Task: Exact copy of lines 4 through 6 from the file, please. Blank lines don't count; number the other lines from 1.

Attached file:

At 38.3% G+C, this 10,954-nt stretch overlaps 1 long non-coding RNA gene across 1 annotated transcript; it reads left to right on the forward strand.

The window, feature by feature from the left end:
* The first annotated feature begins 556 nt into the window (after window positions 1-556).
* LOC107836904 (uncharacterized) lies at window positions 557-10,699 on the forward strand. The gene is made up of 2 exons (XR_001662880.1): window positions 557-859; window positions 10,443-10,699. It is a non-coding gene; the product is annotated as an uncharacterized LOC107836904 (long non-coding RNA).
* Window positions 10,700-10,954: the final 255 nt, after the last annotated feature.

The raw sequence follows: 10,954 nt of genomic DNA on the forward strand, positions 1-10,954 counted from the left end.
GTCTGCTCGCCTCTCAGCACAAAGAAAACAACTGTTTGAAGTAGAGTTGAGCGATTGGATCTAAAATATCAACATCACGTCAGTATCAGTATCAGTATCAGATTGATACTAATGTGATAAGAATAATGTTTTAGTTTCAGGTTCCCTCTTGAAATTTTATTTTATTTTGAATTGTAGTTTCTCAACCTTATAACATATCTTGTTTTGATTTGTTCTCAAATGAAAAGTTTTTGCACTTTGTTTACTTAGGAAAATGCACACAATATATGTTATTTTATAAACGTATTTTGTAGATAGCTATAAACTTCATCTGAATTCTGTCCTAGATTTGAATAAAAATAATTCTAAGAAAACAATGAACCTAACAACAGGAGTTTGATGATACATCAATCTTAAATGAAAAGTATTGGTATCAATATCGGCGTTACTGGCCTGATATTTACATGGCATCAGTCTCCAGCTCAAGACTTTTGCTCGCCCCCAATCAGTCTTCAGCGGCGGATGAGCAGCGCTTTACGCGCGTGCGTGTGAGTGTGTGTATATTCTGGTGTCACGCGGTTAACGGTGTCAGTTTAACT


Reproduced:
* LOC107836904 (uncharacterized) lies at window positions 557-10,699 on the forward strand. The gene is made up of 2 exons (XR_001662880.1): window positions 557-859; window positions 10,443-10,699. It is a non-coding gene; the product is annotated as an uncharacterized LOC107836904 (long non-coding RNA).
* Window positions 10,700-10,954: the final 255 nt, after the last annotated feature.

The raw sequence follows: 10,954 nt of genomic DNA on the forward strand, positions 1-10,954 counted from the left end.